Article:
Yes, words matter — but I refuse to be a victim of language, I intend to be one of the owners.

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Semicolons are Sexy

A friend on LiveJournal pointed me to this wonderful little blog post by Oliver Miller.  Since I’ve always been rather fond of semicolons, I figured that I should pass this one on to you guys.  After all, we grammarians are among the last people standing who don’t want to retire the semicolon.

I do really lament the fact that people no longer seem to understand how to use semicolons. Then again, I lament that people no longer understand how to use commas, and ellipses.  That’s just h0w I am.  I actually like the grammar I grew up with.

When I grew up, we had to diagram sentences. For those of you who are young, that means taking a sentence and sorting it into parts. It was like sorting the pieces of a jigsaw puzzle into the proper order, and I considered it fun and a challenge.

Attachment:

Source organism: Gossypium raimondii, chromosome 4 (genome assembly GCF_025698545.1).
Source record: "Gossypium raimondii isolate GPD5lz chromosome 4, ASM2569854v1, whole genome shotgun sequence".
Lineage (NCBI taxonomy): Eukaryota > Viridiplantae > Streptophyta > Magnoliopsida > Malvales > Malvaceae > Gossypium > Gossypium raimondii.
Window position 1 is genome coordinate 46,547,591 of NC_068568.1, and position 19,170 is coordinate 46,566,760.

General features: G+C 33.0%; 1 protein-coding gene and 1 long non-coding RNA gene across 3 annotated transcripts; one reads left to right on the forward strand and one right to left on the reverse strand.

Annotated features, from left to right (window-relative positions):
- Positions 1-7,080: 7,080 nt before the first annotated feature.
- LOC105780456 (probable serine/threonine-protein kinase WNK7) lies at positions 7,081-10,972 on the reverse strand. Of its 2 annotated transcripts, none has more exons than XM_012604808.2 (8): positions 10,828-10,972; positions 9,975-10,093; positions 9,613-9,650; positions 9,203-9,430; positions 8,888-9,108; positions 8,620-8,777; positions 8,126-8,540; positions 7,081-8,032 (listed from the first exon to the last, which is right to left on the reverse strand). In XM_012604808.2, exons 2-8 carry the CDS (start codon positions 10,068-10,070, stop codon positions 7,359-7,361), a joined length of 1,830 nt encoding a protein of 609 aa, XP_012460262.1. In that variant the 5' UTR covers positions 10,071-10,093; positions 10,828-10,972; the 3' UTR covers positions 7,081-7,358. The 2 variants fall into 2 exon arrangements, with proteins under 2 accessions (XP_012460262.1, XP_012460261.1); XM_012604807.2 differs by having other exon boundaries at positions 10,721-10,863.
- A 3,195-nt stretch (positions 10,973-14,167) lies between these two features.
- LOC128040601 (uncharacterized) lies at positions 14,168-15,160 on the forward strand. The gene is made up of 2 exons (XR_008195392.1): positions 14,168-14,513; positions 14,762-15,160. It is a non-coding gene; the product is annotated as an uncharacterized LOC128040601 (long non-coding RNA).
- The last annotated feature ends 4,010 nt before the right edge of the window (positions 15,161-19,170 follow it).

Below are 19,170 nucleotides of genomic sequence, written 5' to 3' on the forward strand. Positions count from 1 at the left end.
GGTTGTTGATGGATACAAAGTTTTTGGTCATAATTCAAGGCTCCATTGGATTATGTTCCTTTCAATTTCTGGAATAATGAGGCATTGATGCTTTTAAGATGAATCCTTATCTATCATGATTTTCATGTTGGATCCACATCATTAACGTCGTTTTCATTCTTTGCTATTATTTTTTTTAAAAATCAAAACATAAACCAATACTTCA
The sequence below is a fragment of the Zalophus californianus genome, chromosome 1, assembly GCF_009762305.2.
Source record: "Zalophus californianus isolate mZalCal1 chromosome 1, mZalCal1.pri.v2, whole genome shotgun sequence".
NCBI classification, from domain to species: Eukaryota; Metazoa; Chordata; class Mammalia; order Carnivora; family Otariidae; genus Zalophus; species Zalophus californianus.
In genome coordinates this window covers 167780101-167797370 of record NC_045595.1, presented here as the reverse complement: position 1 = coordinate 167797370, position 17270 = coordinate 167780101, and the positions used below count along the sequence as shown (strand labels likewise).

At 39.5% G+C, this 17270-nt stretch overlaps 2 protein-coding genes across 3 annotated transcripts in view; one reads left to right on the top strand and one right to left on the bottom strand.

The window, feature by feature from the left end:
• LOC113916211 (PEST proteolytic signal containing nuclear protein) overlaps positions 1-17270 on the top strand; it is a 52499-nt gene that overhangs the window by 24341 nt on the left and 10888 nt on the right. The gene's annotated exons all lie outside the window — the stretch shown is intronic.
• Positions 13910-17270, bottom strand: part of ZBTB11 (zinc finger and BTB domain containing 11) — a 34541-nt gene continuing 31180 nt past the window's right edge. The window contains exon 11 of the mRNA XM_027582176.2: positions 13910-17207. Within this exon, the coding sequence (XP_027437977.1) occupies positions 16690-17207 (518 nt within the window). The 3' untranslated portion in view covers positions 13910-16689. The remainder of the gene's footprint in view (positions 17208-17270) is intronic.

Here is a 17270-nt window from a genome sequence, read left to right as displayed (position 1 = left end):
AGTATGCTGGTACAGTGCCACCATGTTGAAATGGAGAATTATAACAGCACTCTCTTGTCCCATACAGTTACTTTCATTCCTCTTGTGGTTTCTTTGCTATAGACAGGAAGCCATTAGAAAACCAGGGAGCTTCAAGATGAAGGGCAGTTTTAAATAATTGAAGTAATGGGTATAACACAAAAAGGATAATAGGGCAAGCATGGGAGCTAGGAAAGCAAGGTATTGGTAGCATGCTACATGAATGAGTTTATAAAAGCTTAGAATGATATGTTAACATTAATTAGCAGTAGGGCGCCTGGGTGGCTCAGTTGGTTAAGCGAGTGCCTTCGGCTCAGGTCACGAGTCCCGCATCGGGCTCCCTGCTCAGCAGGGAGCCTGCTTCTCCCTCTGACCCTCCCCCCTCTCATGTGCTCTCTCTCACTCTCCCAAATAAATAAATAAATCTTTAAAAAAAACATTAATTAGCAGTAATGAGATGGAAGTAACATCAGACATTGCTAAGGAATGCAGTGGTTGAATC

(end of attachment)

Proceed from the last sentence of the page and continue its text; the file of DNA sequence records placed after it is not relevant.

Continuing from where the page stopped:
Diagramming a Sentence Courtesy of Wikihow.

Diagramming a Sentence
Courtesy of Wikihow.

These days, they don’t teach that anymore, and I am not thrilled about it.  Yes, it could be tedious; yes, it took time to master.  However, it also left me with a much better understanding of the language. It helped me understand the complex sentences that the writers we studied used.  It gave me an entry point for my love of language and the written word.  I don’t know what it is that has replaced it in today’s educational faddism, but I mourn its passing.  It made language much richer for me, because it taught me something about the part each word in a sentence played.

Sigh. I know it’s old-fashioned, and that you all are more used to me looking t the way language evolves and noting that it does happen. I know that language evolves.  I just wish we, as a society, still cared as much about how our language works as we do about who a celebrity was dating.

Okay, a semicolon might not be as sexy as (insert your favorite celebrity here), but they still make complex sentences more comprehensible.